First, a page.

“After eight male secretary-generals in a row, the Elders are very sympathetic to the idea that it is high time for a woman to be chosen,” Robinson said when it was her turn to speak. “But if it turns out that the right candidate is a man, then so be it.”
The “right candidate,” she took pains to say, should be “independent and not beholden to the interests of individual member states.”
The calls reflect not only an appeal for gender equity but also a growing sense of frustration with the opaque way in which world powers — namely, the five permanent members of the U.N. Security Council: Britain, China, France, Russia and the United States — bargain over the choice of the world’s top civil servant. Diplomats and civil society activists say that if the process does not change, it stands to make the United Nations anachronistic, irrelevant and unfit to handle the most pressing global crises.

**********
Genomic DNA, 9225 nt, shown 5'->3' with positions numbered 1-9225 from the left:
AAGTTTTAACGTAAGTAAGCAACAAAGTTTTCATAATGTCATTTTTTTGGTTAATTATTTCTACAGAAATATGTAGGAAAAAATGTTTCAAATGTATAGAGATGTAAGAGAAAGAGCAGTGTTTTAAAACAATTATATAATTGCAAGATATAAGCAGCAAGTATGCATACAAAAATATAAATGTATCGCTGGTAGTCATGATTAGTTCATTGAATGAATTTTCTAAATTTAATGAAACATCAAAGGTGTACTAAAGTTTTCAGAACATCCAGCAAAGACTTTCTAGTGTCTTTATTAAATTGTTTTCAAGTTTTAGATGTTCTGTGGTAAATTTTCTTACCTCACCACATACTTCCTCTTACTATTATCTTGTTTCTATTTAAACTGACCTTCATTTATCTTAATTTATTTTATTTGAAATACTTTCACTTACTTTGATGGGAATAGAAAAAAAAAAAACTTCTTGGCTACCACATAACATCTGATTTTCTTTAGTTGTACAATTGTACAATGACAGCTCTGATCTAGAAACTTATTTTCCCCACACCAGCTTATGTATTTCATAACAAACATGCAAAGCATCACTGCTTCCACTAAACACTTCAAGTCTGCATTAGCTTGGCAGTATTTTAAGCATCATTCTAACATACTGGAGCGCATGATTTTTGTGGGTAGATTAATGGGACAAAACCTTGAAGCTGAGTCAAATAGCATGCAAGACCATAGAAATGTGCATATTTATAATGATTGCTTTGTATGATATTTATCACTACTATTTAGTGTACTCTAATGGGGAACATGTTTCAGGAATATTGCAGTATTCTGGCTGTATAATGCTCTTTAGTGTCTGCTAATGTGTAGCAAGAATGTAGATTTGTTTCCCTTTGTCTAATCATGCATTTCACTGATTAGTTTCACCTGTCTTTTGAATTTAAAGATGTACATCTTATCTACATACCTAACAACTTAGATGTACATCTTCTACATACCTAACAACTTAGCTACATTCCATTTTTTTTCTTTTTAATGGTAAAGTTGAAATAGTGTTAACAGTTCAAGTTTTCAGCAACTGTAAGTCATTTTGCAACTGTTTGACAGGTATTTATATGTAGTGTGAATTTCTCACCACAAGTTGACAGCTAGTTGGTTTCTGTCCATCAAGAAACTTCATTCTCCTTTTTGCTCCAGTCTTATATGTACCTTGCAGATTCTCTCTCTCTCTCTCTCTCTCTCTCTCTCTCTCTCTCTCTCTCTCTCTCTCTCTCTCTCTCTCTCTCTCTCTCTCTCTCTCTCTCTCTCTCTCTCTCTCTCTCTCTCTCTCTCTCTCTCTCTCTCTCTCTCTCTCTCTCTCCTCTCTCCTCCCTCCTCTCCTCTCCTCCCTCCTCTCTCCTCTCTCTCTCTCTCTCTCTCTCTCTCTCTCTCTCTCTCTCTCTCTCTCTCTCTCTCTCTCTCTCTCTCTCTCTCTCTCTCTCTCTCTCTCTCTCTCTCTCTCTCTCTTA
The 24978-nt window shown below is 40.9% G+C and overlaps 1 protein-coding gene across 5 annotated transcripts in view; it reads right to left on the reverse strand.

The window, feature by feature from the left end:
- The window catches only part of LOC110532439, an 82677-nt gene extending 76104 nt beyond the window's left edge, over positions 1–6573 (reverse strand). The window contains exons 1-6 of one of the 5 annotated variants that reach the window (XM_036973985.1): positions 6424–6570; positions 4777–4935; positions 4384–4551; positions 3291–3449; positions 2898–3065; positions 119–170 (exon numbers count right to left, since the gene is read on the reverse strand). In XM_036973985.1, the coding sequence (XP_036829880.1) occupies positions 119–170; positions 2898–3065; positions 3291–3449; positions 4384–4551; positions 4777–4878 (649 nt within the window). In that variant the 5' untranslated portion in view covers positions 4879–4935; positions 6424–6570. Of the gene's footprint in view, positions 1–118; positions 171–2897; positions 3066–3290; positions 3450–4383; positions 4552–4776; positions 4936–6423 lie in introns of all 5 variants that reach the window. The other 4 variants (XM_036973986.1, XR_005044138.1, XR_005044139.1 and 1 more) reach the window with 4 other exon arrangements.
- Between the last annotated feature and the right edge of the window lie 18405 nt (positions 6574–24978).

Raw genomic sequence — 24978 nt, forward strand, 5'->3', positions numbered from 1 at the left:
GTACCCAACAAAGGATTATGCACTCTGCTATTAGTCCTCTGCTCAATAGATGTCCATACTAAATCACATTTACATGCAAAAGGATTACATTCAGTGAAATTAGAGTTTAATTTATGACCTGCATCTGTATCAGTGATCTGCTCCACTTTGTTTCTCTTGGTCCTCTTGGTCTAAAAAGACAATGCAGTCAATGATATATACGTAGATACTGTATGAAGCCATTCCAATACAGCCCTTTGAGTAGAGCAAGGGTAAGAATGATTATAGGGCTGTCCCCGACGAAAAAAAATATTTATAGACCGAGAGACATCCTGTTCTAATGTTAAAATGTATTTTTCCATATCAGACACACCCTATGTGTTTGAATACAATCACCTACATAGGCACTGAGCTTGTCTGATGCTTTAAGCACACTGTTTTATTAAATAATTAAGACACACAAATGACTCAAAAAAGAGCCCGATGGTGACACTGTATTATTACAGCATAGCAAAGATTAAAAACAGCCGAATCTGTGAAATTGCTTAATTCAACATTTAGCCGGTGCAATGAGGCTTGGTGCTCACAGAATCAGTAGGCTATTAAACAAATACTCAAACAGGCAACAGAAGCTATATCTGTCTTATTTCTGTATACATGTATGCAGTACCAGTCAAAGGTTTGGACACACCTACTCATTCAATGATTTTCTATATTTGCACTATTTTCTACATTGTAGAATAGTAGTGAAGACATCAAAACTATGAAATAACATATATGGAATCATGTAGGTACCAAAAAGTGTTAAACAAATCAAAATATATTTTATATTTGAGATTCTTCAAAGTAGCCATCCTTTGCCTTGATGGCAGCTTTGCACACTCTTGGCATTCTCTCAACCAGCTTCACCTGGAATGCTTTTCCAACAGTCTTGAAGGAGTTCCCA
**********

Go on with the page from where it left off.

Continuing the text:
“Whatever the selection process for the next secretary-general is, historically there’s been no attention paid to the representation of half the world’s population,” said Louise Arbour, a Canadian jurist who was the U.N. high commissioner for human rights from 2004 to 2008. “It is geography; then it is horse-trading on state interests, much more than the personal qualities of the candidate.”
Few countries have announced their nominations, and in keeping with the protocol of giving different regional blocs a chance, Eastern Europe is angling for its turn, though nothing in the U.N. Charter requires it. Because of the calls for female nominees, many more of the names being talked about are of women than ever before. They include Irina Bokova of Bulgaria, the director general of UNESCO; President Michelle Bachelet of Chile; Kristalina Georgieva, another Bulgarian and a vice president of the European Commission; and Helen Clark, a former prime minister of New Zealand who heads the U.N. Development Program.
One of the men whose name has come up is Danilo Turk, a former president of Slovenia.